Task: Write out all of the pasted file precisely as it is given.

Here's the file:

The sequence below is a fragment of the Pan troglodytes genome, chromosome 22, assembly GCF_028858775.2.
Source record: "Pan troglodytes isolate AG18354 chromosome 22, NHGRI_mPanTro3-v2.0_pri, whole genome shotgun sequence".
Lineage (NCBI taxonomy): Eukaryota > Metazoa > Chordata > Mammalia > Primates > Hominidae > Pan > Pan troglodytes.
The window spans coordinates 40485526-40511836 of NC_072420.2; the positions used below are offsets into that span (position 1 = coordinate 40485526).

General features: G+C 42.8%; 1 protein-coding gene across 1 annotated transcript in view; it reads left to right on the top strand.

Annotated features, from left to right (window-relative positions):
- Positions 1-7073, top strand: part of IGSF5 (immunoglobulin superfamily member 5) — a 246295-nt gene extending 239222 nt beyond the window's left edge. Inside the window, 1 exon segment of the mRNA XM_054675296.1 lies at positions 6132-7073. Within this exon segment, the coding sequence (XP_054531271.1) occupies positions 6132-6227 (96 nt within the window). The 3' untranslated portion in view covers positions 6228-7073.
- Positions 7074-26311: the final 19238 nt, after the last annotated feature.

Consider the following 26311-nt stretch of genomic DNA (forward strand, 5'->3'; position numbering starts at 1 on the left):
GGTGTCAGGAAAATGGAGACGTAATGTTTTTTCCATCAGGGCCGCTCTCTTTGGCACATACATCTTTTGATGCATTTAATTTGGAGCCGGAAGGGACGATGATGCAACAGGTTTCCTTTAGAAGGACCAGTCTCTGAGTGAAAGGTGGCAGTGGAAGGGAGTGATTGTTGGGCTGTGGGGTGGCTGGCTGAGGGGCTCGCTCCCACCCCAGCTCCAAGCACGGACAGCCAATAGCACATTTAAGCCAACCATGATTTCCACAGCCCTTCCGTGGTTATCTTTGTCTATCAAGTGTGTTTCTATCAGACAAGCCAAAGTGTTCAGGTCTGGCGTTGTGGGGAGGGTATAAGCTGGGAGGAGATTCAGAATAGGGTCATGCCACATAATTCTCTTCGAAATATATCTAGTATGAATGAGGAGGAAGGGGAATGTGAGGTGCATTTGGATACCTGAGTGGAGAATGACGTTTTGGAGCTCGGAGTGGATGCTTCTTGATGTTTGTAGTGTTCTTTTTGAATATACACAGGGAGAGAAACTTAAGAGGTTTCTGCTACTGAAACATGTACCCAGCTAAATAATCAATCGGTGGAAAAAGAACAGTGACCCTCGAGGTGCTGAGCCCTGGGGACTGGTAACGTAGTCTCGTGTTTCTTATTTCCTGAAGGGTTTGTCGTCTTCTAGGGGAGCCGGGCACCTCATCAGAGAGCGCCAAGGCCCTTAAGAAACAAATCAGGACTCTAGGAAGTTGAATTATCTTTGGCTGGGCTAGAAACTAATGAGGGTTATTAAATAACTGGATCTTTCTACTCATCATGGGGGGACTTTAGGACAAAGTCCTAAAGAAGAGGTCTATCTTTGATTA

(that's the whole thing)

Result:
The sequence below is a fragment of the Pan troglodytes genome, chromosome 22, assembly GCF_028858775.2.
Source record: "Pan troglodytes isolate AG18354 chromosome 22, NHGRI_mPanTro3-v2.0_pri, whole genome shotgun sequence".
Lineage (NCBI taxonomy): Eukaryota > Metazoa > Chordata > Mammalia > Primates > Hominidae > Pan > Pan troglodytes.
The window spans coordinates 40485526-40511836 of NC_072420.2; the positions used below are offsets into that span (position 1 = coordinate 40485526).

General features: G+C 42.8%; 1 protein-coding gene across 1 annotated transcript in view; it reads left to right on the top strand.

Annotated features, from left to right (window-relative positions):
- Positions 1-7073, top strand: part of IGSF5 (immunoglobulin superfamily member 5) — a 246295-nt gene extending 239222 nt beyond the window's left edge. Inside the window, 1 exon segment of the mRNA XM_054675296.1 lies at positions 6132-7073. Within this exon segment, the coding sequence (XP_054531271.1) occupies positions 6132-6227 (96 nt within the window). The 3' untranslated portion in view covers positions 6228-7073.
- Positions 7074-26311: the final 19238 nt, after the last annotated feature.

Consider the following 26311-nt stretch of genomic DNA (forward strand, 5'->3'; position numbering starts at 1 on the left):
GGTGTCAGGAAAATGGAGACGTAATGTTTTTTCCATCAGGGCCGCTCTCTTTGGCACATACATCTTTTGATGCATTTAATTTGGAGCCGGAAGGGACGATGATGCAACAGGTTTCCTTTAGAAGGACCAGTCTCTGAGTGAAAGGTGGCAGTGGAAGGGAGTGATTGTTGGGCTGTGGGGTGGCTGGCTGAGGGGCTCGCTCCCACCCCAGCTCCAAGCACGGACAGCCAATAGCACATTTAAGCCAACCATGATTTCCACAGCCCTTCCGTGGTTATCTTTGTCTATCAAGTGTGTTTCTATCAGACAAGCCAAAGTGTTCAGGTCTGGCGTTGTGGGGAGGGTATAAGCTGGGAGGAGATTCAGAATAGGGTCATGCCACATAATTCTCTTCGAAATATATCTAGTATGAATGAGGAGGAAGGGGAATGTGAGGTGCATTTGGATACCTGAGTGGAGAATGACGTTTTGGAGCTCGGAGTGGATGCTTCTTGATGTTTGTAGTGTTCTTTTTGAATATACACAGGGAGAGAAACTTAAGAGGTTTCTGCTACTGAAACATGTACCCAGCTAAATAATCAATCGGTGGAAAAAGAACAGTGACCCTCGAGGTGCTGAGCCCTGGGGACTGGTAACGTAGTCTCGTGTTTCTTATTTCCTGAAGGGTTTGTCGTCTTCTAGGGGAGCCGGGCACCTCATCAGAGAGCGCCAAGGCCCTTAAGAAACAAATCAGGACTCTAGGAAGTTGAATTATCTTTGGCTGGGCTAGAAACTAATGAGGGTTATTAAATAACTGGATCTTTCTACTCATCATGGGGGGACTTTAGGACAAAGTCCTAAAGAAGAGGTCTATCTTTGATTA